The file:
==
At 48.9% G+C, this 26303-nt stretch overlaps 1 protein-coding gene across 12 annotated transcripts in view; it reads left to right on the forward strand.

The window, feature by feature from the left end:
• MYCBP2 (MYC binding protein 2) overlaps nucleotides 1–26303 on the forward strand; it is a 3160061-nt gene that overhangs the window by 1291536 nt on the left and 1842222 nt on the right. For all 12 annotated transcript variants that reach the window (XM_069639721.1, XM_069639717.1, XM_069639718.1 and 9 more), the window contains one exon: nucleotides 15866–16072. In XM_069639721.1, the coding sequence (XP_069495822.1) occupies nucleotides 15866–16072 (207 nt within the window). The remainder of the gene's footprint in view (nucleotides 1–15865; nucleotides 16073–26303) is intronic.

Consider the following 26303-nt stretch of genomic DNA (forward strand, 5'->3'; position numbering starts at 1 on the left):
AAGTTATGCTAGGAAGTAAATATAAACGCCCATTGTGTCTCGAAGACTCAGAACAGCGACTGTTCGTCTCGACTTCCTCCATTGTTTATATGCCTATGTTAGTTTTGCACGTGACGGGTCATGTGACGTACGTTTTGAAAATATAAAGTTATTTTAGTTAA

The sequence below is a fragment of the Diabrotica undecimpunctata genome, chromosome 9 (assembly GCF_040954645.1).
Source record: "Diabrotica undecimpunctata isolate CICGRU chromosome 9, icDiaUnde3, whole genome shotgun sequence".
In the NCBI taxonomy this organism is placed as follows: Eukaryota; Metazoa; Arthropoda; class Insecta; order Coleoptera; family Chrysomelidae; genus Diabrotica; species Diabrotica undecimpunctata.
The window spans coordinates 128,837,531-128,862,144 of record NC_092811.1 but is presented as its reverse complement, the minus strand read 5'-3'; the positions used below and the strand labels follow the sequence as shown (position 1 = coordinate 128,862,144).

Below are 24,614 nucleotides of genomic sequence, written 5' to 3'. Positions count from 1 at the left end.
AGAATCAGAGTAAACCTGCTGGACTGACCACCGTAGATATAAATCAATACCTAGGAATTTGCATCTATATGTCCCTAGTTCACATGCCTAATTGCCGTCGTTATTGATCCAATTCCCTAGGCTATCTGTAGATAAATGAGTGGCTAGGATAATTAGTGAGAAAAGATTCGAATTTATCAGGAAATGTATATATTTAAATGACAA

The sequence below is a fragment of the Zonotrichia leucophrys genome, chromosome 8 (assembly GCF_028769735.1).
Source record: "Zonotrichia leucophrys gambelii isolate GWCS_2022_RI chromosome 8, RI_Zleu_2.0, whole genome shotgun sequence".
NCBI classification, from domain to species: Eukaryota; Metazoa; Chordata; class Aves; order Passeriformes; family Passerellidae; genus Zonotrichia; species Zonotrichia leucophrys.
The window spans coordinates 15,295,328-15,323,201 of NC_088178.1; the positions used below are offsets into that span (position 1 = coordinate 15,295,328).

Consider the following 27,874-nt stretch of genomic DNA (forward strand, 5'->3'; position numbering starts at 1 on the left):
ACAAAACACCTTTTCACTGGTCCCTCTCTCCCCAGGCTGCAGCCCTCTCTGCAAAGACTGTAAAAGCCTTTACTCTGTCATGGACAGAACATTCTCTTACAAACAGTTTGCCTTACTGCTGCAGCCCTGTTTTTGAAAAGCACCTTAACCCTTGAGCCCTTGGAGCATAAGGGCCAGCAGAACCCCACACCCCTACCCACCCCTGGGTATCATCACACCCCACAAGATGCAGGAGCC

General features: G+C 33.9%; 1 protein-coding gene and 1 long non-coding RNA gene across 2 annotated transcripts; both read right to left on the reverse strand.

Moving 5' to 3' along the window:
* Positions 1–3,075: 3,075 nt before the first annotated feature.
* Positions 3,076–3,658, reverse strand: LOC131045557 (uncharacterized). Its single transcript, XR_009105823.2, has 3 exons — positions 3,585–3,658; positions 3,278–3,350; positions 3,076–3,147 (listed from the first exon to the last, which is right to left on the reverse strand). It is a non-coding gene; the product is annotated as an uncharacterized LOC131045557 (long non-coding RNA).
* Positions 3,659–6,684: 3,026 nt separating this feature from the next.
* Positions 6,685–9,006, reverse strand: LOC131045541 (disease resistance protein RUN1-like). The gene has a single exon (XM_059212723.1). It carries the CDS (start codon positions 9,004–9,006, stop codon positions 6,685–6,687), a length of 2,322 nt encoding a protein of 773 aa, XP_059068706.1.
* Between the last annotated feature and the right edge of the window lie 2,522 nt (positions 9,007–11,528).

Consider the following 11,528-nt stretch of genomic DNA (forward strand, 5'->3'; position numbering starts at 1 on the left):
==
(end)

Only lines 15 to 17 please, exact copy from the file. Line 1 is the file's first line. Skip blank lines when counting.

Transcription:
The window spans coordinates 15,295,328-15,323,201 of NC_088178.1; the positions used below are offsets into that span (position 1 = coordinate 15,295,328).

Consider the following 27,874-nt stretch of genomic DNA (forward strand, 5'->3'; position numbering starts at 1 on the left):
ACAAAACACCTTTTCACTGGTCCCTCTCTCCCCAGGCTGCAGCCCTCTCTGCAAAGACTGTAAAAGCCTTTACTCTGTCATGGACAGAACATTCTCTTACAAACAGTTTGCCTTACTGCTGCAGCCCTGTTTTTGAAAAGCACCTTAACCCTTGAGCCCTTGGAGCATAAGGGCCAGCAGAACCCCACACCCCTACCCACCCCTGGGTATCATCACACCCCACAAGATGCAGGAGCC